Significance to humans

Old World fruit bats are often the major pollinators of a particular region. Removal of these bats can actually harm agriculture. At the same time fruit bats are viewed as pests that destroy crops. In at least one case this has been demonstrated not to be true; the bats were being blamed for damage caused mainly by monkeys. More study needs to be done on this issue. Old World fruit bats are exploited commercially as meat in some parts of their range.

1. Wahlberg's epauletted fruit bat (Epomophorus wahlbergi); 2. Indian fruit bat (Cynopterus sphinx); 3. Egyptian rousette (Rousettus aegyptiacus); 4. Golden-crowned flying fox (Acerodon jubatus); 5. Dwarf epauletted fruit bat (Micropteropus pusillus); 6. Hammer-headed fruit bat (Hypsignathus monstrosus); 7. Singing fruit bat (Epomops franqueti); 8. Straw colored fruit bat (Eidolon helvum). (Illustration by Brian Cressman)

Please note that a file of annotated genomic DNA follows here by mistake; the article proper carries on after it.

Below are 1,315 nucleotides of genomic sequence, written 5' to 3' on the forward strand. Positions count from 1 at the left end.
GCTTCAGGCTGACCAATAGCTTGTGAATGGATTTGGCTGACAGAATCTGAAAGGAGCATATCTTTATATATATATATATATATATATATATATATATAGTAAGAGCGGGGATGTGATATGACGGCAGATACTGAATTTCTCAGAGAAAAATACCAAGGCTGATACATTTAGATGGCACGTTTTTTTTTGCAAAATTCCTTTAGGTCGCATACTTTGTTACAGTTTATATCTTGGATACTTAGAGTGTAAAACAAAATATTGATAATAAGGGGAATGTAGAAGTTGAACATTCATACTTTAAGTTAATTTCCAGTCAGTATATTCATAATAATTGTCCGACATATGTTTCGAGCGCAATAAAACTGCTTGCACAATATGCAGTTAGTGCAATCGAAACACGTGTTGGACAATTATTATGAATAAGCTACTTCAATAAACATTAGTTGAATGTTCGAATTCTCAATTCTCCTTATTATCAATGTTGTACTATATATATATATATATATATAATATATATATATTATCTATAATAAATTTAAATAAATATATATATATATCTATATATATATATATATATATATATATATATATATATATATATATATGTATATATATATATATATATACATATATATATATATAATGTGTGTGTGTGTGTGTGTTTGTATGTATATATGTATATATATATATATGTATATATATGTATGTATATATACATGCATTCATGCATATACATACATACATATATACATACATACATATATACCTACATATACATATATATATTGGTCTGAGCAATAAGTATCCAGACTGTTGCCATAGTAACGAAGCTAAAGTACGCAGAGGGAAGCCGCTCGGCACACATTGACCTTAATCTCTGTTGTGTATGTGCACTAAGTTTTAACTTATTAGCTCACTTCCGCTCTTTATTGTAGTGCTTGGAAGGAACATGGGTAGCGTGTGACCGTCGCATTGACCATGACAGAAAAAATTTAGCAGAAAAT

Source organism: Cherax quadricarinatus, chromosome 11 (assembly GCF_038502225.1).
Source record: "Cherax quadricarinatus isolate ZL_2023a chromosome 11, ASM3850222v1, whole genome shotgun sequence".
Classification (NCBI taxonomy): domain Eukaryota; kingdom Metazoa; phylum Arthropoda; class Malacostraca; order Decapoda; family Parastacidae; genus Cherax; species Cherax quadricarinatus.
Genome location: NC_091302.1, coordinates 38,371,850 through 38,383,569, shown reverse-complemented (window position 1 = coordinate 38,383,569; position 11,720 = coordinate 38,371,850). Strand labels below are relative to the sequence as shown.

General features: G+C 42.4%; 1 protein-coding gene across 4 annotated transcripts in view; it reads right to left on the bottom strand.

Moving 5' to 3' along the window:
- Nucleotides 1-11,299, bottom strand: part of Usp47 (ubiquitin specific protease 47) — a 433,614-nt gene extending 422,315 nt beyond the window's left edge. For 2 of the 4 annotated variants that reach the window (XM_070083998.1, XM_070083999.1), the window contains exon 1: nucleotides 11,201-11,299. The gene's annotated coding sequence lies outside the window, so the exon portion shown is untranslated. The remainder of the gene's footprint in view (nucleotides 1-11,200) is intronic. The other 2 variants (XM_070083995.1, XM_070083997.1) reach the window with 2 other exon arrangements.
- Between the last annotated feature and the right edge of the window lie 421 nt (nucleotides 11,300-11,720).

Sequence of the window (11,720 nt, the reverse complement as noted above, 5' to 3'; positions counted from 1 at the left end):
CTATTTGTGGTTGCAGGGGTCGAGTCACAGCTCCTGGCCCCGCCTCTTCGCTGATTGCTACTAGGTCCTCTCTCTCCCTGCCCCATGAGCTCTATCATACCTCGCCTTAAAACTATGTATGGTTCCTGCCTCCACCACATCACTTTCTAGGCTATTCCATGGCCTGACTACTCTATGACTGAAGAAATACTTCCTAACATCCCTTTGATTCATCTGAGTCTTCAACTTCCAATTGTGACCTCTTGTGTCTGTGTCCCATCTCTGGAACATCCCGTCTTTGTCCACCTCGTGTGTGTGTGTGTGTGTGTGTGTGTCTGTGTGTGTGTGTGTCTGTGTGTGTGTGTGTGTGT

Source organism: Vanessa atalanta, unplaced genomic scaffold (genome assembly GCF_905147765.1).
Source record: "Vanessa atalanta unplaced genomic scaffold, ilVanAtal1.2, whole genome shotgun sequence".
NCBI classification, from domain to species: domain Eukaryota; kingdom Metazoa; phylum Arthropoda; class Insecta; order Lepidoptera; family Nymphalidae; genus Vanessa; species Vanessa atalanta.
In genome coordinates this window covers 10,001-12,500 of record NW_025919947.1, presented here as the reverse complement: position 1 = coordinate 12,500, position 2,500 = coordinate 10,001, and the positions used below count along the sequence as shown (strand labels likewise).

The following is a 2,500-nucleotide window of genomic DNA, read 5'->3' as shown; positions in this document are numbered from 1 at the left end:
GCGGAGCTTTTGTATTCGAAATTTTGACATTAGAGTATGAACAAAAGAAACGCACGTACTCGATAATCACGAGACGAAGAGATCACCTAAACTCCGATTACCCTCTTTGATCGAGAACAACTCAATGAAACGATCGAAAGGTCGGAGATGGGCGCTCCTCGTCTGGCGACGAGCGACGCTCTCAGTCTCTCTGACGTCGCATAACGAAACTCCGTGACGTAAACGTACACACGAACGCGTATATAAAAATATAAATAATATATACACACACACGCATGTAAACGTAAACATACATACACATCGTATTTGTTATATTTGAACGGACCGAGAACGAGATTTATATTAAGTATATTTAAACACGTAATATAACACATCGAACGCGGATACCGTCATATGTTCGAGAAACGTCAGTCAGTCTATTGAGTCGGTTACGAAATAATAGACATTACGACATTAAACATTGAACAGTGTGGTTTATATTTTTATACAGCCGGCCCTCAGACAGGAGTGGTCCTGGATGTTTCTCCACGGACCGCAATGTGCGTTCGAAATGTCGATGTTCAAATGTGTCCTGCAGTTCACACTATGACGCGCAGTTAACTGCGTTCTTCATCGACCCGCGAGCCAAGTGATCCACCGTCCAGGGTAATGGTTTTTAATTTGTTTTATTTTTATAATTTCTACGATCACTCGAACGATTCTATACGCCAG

1. Greater long-tongued fruit bat (Macroglossus sobrinus); 2. Southern blossom bat (Syconycteris australis); 3. Queensland tube-nosed bat (Nyc-timene robinsoni); 4. Dawn fruit bat (Eonycteris spelaea); 5. Dyak fruit bat (Dyacopterus spadiceus); 6. Harpy fruit bat (Harpyionycteris whitehead!); 7. African long-tongued fruit bat (Megaloglossus woermanni). (Illustration by Brian Cressman)

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